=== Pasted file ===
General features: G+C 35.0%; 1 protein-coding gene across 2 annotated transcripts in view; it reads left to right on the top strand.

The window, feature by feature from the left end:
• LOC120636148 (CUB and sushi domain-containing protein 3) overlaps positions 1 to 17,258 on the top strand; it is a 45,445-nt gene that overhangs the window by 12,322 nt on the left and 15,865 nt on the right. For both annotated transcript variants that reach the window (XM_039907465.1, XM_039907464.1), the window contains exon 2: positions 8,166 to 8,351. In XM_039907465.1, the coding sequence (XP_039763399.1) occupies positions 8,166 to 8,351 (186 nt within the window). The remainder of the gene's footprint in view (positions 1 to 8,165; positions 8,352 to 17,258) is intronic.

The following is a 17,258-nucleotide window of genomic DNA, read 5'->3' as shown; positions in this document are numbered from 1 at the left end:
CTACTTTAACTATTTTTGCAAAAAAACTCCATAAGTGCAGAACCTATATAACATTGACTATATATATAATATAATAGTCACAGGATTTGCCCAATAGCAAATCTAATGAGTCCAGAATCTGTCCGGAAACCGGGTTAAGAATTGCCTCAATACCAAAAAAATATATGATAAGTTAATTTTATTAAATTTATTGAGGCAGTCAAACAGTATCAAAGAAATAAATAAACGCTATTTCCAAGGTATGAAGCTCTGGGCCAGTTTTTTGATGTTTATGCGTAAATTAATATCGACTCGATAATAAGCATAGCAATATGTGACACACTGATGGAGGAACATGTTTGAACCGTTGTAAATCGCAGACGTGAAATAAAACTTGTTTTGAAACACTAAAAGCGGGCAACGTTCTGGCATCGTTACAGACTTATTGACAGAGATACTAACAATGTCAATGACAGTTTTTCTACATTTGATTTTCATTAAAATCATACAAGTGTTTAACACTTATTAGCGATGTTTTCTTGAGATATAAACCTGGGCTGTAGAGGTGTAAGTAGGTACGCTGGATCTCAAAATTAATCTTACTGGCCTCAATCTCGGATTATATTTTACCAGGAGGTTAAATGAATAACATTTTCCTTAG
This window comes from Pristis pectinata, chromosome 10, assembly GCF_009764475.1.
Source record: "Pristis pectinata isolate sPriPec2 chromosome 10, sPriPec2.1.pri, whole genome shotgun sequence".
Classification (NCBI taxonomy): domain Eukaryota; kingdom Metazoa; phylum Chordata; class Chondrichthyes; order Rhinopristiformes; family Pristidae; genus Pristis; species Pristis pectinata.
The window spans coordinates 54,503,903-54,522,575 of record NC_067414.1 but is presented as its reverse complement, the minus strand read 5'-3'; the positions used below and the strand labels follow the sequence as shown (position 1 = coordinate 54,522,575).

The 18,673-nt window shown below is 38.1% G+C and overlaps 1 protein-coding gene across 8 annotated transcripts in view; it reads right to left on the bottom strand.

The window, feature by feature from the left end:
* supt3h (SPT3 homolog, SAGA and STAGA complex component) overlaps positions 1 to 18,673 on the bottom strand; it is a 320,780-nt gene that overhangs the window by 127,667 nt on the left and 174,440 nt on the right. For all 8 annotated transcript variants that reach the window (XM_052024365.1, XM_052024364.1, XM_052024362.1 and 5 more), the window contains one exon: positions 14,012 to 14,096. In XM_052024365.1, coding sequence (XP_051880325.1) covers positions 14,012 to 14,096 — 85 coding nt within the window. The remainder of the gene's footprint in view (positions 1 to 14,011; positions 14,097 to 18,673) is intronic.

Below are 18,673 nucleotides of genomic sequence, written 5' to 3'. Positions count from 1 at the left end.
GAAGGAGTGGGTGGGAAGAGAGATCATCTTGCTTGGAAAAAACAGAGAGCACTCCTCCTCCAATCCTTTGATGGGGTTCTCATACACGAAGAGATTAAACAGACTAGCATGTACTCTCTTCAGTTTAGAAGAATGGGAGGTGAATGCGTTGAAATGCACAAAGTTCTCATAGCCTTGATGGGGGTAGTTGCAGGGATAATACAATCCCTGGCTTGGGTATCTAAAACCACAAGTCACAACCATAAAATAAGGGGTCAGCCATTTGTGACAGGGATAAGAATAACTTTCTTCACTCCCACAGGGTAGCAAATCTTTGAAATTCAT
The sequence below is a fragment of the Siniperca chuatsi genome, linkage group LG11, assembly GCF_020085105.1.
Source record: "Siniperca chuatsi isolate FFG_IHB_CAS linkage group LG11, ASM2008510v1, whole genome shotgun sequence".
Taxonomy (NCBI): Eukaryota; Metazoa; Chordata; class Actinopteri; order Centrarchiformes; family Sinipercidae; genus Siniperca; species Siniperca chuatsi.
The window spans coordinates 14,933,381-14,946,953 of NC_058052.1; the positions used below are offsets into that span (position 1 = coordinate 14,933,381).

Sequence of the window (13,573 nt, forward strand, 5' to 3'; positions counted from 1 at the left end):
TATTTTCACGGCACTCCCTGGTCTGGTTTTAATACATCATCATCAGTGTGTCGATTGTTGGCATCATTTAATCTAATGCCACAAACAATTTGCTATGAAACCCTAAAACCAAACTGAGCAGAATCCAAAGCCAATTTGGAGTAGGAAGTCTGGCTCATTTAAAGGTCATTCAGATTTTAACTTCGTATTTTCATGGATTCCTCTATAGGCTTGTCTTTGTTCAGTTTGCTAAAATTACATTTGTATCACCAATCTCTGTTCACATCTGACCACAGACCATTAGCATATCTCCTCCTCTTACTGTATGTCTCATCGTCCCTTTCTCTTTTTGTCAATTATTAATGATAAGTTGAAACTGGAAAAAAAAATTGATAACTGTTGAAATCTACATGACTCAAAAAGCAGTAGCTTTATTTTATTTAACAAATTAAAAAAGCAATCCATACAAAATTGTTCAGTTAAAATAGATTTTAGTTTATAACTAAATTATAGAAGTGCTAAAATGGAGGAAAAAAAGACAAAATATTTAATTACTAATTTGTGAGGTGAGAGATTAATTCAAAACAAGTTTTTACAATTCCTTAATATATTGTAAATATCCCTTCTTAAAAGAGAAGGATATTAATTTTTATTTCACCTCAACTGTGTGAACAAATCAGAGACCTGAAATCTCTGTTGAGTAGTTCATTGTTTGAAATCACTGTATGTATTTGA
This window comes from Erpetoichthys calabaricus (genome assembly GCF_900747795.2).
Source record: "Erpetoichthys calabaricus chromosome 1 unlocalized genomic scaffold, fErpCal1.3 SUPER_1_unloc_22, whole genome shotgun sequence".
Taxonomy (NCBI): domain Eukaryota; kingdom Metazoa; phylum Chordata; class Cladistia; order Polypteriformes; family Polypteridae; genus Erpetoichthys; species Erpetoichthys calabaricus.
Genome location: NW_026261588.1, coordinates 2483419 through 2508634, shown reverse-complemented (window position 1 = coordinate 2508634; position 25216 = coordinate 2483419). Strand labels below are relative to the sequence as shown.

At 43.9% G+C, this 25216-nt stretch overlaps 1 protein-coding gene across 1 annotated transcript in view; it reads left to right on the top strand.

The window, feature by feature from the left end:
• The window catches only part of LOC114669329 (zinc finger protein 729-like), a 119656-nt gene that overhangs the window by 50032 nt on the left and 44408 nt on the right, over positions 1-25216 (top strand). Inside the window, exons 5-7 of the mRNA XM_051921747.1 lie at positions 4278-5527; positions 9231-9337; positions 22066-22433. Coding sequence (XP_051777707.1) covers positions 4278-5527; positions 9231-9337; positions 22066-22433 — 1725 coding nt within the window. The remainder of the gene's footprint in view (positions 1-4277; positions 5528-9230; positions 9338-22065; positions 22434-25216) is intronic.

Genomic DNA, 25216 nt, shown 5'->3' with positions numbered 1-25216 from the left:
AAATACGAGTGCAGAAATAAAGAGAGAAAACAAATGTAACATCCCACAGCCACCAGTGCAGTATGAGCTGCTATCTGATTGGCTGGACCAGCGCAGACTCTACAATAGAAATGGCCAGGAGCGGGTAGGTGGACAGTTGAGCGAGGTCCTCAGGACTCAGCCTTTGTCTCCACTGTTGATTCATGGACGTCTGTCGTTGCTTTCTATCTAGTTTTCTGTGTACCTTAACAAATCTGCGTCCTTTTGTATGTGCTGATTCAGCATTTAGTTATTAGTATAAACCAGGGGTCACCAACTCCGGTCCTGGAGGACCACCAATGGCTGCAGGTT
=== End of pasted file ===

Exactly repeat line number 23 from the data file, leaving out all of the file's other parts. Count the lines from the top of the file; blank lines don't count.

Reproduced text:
Taxonomy (NCBI): domain Eukaryota; kingdom Metazoa; phylum Chordata; class Cladistia; order Polypteriformes; family Polypteridae; genus Erpetoichthys; species Erpetoichthys calabaricus.